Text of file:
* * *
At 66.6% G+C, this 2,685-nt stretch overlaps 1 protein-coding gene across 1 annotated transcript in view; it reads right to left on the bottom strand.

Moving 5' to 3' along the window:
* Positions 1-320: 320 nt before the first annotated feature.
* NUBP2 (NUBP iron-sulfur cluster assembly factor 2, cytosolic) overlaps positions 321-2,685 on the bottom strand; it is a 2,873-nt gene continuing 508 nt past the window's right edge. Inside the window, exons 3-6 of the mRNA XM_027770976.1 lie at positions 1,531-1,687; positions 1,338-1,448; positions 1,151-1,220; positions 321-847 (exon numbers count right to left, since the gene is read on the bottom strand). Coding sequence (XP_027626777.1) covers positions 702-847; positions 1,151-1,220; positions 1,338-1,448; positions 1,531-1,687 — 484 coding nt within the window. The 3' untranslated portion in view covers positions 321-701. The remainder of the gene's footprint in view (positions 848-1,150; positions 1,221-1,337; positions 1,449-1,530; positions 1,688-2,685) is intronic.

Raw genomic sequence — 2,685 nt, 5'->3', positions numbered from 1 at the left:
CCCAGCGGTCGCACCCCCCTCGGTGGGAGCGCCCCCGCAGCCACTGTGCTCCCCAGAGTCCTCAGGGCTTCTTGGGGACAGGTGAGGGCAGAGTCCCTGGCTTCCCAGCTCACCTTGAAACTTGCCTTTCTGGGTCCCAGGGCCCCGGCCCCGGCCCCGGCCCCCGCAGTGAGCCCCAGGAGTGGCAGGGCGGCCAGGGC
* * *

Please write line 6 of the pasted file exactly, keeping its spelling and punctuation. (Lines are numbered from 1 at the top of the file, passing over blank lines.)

CCCAGCGGTCGCACCCCCCTCGGTGGGAGCGCCCCCGCAGCCACTGTGCTCCCCAGAGTCCTCAGGGCTTCTTGGGGACAGGTGAGGGCAGAGTCCCTGGCTTCCCAGCTCACCTTGAAACTTGCCTTTCTGGGTCCCAGGGCCCCGGCCCCGGCCCCGGCCCCCGCAGTGAGCCCCAGGAGTGGCAGGGCGGCCAGGGC